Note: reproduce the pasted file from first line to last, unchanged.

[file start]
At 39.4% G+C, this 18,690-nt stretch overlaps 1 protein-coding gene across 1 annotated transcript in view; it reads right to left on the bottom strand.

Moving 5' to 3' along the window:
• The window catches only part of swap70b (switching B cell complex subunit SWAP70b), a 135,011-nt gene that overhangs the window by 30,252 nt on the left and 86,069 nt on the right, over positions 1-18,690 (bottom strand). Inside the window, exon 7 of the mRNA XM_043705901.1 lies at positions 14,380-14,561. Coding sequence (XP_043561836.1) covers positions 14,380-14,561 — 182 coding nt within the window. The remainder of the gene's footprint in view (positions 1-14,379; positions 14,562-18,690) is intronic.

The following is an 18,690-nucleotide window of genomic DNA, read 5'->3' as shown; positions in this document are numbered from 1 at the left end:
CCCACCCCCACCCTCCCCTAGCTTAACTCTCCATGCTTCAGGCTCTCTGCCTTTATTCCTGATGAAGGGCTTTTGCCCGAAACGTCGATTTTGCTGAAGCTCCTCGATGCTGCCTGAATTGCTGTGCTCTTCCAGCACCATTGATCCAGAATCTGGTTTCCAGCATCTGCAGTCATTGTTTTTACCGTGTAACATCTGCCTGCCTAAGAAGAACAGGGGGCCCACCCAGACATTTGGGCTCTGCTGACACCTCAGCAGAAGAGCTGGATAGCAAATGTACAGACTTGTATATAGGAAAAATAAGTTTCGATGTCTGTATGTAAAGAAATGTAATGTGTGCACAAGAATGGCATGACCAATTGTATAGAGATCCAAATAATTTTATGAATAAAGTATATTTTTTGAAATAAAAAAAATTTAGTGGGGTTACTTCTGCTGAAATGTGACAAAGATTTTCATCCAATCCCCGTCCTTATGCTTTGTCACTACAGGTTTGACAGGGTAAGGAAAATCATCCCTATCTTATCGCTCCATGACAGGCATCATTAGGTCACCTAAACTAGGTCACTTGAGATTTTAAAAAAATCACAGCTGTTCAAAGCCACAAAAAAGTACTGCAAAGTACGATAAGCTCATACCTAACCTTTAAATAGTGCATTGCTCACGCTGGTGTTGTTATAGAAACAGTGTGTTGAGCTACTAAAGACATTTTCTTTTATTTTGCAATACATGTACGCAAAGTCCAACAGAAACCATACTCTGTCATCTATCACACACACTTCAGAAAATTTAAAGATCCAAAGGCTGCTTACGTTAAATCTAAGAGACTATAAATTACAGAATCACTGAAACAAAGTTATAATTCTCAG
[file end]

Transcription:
At 39.4% G+C, this 18,690-nt stretch overlaps 1 protein-coding gene across 1 annotated transcript in view; it reads right to left on the bottom strand.

Moving 5' to 3' along the window:
• The window catches only part of swap70b (switching B cell complex subunit SWAP70b), a 135,011-nt gene that overhangs the window by 30,252 nt on the left and 86,069 nt on the right, over positions 1-18,690 (bottom strand). Inside the window, exon 7 of the mRNA XM_043705901.1 lies at positions 14,380-14,561. Coding sequence (XP_043561836.1) covers positions 14,380-14,561 — 182 coding nt within the window. The remainder of the gene's footprint in view (positions 1-14,379; positions 14,562-18,690) is intronic.

The following is an 18,690-nucleotide window of genomic DNA, read 5'->3' as shown; positions in this document are numbered from 1 at the left end:
CCCACCCCCACCCTCCCCTAGCTTAACTCTCCATGCTTCAGGCTCTCTGCCTTTATTCCTGATGAAGGGCTTTTGCCCGAAACGTCGATTTTGCTGAAGCTCCTCGATGCTGCCTGAATTGCTGTGCTCTTCCAGCACCATTGATCCAGAATCTGGTTTCCAGCATCTGCAGTCATTGTTTTTACCGTGTAACATCTGCCTGCCTAAGAAGAACAGGGGGCCCACCCAGACATTTGGGCTCTGCTGACACCTCAGCAGAAGAGCTGGATAGCAAATGTACAGACTTGTATATAGGAAAAATAAGTTTCGATGTCTGTATGTAAAGAAATGTAATGTGTGCACAAGAATGGCATGACCAATTGTATAGAGATCCAAATAATTTTATGAATAAAGTATATTTTTTGAAATAAAAAAAATTTAGTGGGGTTACTTCTGCTGAAATGTGACAAAGATTTTCATCCAATCCCCGTCCTTATGCTTTGTCACTACAGGTTTGACAGGGTAAGGAAAATCATCCCTATCTTATCGCTCCATGACAGGCATCATTAGGTCACCTAAACTAGGTCACTTGAGATTTTAAAAAAATCACAGCTGTTCAAAGCCACAAAAAAGTACTGCAAAGTACGATAAGCTCATACCTAACCTTTAAATAGTGCATTGCTCACGCTGGTGTTGTTATAGAAACAGTGTGTTGAGCTACTAAAGACATTTTCTTTTATTTTGCAATACATGTACGCAAAGTCCAACAGAAACCATACTCTGTCATCTATCACACACACTTCAGAAAATTTAAAGATCCAAAGGCTGCTTACGTTAAATCTAAGAGACTATAAATTACAGAATCACTGAAACAAAGTTATAATTCTCAG